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Alprostadil - intracavernosal

Clinical bottom line

Intraurethral alprostadil works, though there is not a large evidence-base from randomised trials. It is associated with penile pain, and with prolonged erections occasionally. It will not be a first-line treatment choice.


Background

Alprostadil is a prostaglandin that can be used to treat erectile dysfunction. There are different methods of using it, by injection into the penis (intracavernosal), by inserting a pellet into the urethra (transurethral), or by a cream or gel applied to the glans penis (topical). This article looks at intracavernosal application.

Searching

Searching was done using PubMed, Medline and the Cochrane Library, up to September 2005. Randomised trials in which alprostadil was compared with placebo were sought. Details of the trials were abstracted and quality scoring done with a 5 point scale. For crossover or partial crossover designs, details of the first phase were used (as a parallel group trial) where possible, and where this was not possible the full crossover data was used.

The outcome sought was patient/partner judgement of satisfactory erections suitable for intercourse, or actual intercourse, at home. Ideally this was on a patient basis, rather than on event basis, which was a secondary outcome. Relative risk and NNT were calculated using standard methods.

Results

Four randomised trials were found, one with a placebo comparison, two comparing intracavernosal with transurethral alprostadil, and one a comparison with sildenafil. The trials were small, and varied in their outcomes, which often included laboratory as well as clinical results.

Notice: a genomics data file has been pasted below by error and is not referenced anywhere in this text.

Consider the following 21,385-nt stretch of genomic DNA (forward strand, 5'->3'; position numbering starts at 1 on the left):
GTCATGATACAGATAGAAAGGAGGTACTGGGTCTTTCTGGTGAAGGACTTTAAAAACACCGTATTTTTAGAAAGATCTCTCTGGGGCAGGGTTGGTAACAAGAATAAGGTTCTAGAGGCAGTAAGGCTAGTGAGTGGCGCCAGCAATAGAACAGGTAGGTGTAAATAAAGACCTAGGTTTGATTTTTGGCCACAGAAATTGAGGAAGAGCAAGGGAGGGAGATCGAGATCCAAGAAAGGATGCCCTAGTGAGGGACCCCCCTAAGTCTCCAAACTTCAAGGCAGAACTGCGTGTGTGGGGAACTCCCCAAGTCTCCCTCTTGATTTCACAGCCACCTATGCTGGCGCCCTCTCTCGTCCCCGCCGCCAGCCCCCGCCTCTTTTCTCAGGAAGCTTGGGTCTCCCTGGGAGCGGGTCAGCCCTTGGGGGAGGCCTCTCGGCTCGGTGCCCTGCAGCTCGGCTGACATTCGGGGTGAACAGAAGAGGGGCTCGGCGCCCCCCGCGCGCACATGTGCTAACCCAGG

Table 1: Randomised trials of intracavernosal alprostadil

Study
Design
Quality score
Patients
Treatment
Outcome
Result
Adverse events
Linet et al. NEJM 1996 334: 873-877
USA
Randomised, double-blind single dose study of various doses of alprostadil or placebo R=1
DB=2
WD=1
Total=4
Men with erectile dysfunction 1 2.5 g (n=57)
2 5 g (n=60)
3 10 g (n=62)
4 20 g (n=58)
5 placebo (n=59)
Penile rigidity estimated clinically or by plethysmography Dose response, with 28% of men with full rigidity at top two doses Five men had prolonged erections, lasting more than four hours in two
Shokeir et al. BJU International 1999 83: 812-815
Saudi Arabia
Randomised comparison of intracavernosal and intraurethral alprostadil, for 3 months at home R=1
DB=0
WD=1
Total=2
Men with mostly organic erectile dysfunction, mean age 55 years 1 20 g IC (n=30)
2 500 g or 1000 g IU (n=30)
Erectile assessment scale and sexual intercourse at home At least one intercourse
1 87%
2 53%
Percent of use leading to intercourse
1 85%
2 55%
Dropout rate
1 67%
2 17%
Urogenital pain
1 47%
2 7%
Shabsigh et al. Urology 2000 55: 109-113
USA
Randomised open label crossover study over six months R=1
DB=0
WD=1
Total=3
Men with erectile dysfunction for six months, mean age 59 years 1 up to 40 g IC
2 up to 1000 g IU
111 initially
95 underwent laboratory tests
68 used treatments at home
Various laboratory and clinical outcomes Patient preference at home was
1 69%
2 16%
At home use - penile pain
1 34%
2 25%
Prolonged erection
1 3%
2 0%
Mancini et al. Int J Impot Res 2004 16: 8-12
USA
Randomised open label crossover study over a month R=1
DB=0
WD=1
Total=3
Men with vasculogenic or nonvasculogenic erectile dysfunction, treated separately, mean age 55-60 years Group size of 10-12 men, treated daily with oral sildenafil 25 mg, 1-3 times weekly with 5-20 g 1-3 times a week, or placebo IIEF scores Sildenafil and alprostadil significantly increased IIEF scores (to 21 with sildenafil), with much greater response than placebo No details

 

These trials tell us that while intracavernosal alprostadil works, and probably works better than transurethral alprostadil, it is associated with high levels of penile pain, and some prolonged erections.

Comment

Intracavernosal injection of alprostadil will not be the first treatment choice for all men with erectile dysfunction. It will be useful for some men in which other treatments do not work.